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Manado 2011 Documents

PAPER 4:  
Bearing Witness to Christ and to Each Other in the Power of the Holy Spirit

Rev. Dr. K.M. George, Malankara Orthodox Syrian Church, India


During the long struggle for India’s liberation from the British colonial rule, a great friendship developed between Mahatma Gandhi the radical practitioner of non-violence (ahimsa) and the Rev. C.F. Andrews, an Anglican priest from England who came to India in 1904 as a missionary. Andrews was probably the only man who could call Gandhi the “Great Soul” (Mahatma) by his first name Mohan (1). In spite of Gandhi’s strong criticism of the western missionaries in general he said “Andrews is like a brother to me” and he qualified their friendship as a “sacred relationship between us”.

Unconditionally practicing Christ’s exhortation “love your enemies, and pray for those who persecute you” (Mt. 5:44), Gandhi said: “As long as there is one Andrews among the British people we must, for the sake of such a one, bear no hatred to them” (2). Andrews genuinely believed that more than any Christian, Gandhi was witnessing to Christ by following the way of the cross in the long non-violent struggle that he started in South Africa and continued in India’s independence movement to restore justice, freedom and human dignity to millions of people. Reflecting on what he experienced while sitting by the side of Gandhi who was on a fast against untouchability, and gazing at “the frail, wasted, tortured, spirit bearing the sins and sorrows of his people”, Andrews wrote: “And in that hour of vision I knew more deeply, in my own personal life, the meaning of the Cross" (3). Both Gandhi and Andrews  recognized the Christ figure in each other.

For us in Asia, here is a remarkable example of the West and the East bearing witness to each other. Andrews, an European Christian and Gandhi, an Indian Hindu, mutually bonded in a transparent friendship testifies to each other’s deepest spiritual convictions and the quality of those convictions in action for the sake of all human beings, particularly the poor and the powerless.

This gift of friendship and the task of bearing witness to each other are inspired by the Holy Spirit of God like in Acts 10 where the circumcised and the uncircumcised recognize and authenticate each other in the same Holy Spirit who sometimes breaks the norms and logic of our usual theological construct. In an increasingly pluralistic and globalized world this model of friendship in mutual witness and hospitality can initiate a new paradigm of just and peaceful relationship between South and North in socio-economic domain and between East and West in cultural and inter religious realms. This  points essentially to the vision of the Kingdom of God where many will come from East and West, and from North and South and sit and table (Lk. 13:29).

Bearing witness to each other in friendship and hospitality is not to condone injustice or exploitation. It is not to legitimate he contradiction of hegemonic and subaltern conditions nor is it an  assertion of human identity simply in terms of religious faith or racial or national belonging. At the heart of this paradigm is a constant and diligent invocation of the Holy Spirit to penetrate and transform these relationships so that humanity enters a new consciousness of sharing and caring in dignity with  deep respect for the life-sustaining resources of the earth for all living beings.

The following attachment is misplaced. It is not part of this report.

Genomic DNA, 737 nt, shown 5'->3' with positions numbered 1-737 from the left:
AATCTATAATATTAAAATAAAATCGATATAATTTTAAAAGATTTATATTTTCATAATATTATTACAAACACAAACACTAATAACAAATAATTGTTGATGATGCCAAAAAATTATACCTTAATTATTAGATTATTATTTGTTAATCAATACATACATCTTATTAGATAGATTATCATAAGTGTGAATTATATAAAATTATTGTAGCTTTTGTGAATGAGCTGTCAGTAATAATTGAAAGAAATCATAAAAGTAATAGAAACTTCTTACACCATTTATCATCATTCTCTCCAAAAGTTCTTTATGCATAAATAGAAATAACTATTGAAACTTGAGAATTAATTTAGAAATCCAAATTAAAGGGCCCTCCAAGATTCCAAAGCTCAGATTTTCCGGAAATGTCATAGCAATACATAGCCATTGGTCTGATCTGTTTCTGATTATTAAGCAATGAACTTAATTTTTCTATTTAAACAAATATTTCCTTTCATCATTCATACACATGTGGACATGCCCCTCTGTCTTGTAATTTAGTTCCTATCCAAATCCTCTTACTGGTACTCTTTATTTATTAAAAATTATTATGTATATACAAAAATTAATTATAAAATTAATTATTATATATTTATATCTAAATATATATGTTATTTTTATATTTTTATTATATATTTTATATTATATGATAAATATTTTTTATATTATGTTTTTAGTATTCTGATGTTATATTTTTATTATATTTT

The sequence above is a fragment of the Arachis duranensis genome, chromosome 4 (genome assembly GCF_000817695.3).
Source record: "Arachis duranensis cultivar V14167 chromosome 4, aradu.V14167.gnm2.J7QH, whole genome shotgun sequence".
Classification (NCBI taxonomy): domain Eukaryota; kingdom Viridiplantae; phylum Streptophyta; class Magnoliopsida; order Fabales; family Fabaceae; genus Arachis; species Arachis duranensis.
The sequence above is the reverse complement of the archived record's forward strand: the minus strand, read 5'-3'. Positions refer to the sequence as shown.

In the  context of Asia’s ancient religions like Buddhism for instance, friendship and hospitality do not remain limited to human beings, but is extended to all sentient beings beyond strict anthropocentric circles. There is an important similar biblical concern as in prophet Jeremiah: ‘If the land mourns and the grass of every field withers, if the animals and the birds are swept away because of the wickedness of those who live in it’, (Jer.12:4) what kind of witness God’s creation bears to us human beings “the crown of creation”, “God’s own image and likeness”.

Christianity in  its great missionary enterprise and intense search for the salvation of souls,  “traversing sea and land to make a single convert” (Matt. 23:15) seems to have almost completely sidelined the amazing creation of God and its Spirit-woven fabric of life. Therefore, witnessing to the life-giving gospel of Christ in the power of the Spirit requires us to enter a new level of awareness, hitherto generally ignored, of the manifold gifts and energies of the Holy Spirit in the created world. This would liberate us from the false dichotomies and unwholesome fragmentation of reality created by the currently dominant western civilization and the materialistic bent of Christianity which takes delight in worldly power and prosperity.

Let me briefly mention a few  recurring themes from the Orthodox patristic tradition that place emphasis on the witnessing and empowering role of the Holy Spirit that heals the divisions and  dichotomies.
First, the theme of Theosis or Divinisation. Theosis literally  means ‘becoming God’. The Fathers of the Church said it was “daring  language” and still used it daringly to express the  essence of human destiny. This is the patristic elaboration of the divine grace granted to us “to become partakes of divine nature” (II Pet 1:4). Divinization (Theosis) was the ultimate stage in a three-fold movement towards salvation in the life of a Christian, namely purification, illumination and divinization. In this process of theosis the Holy Spirit is the guiding Spirit who inspires, connects and transfigures God’s creation.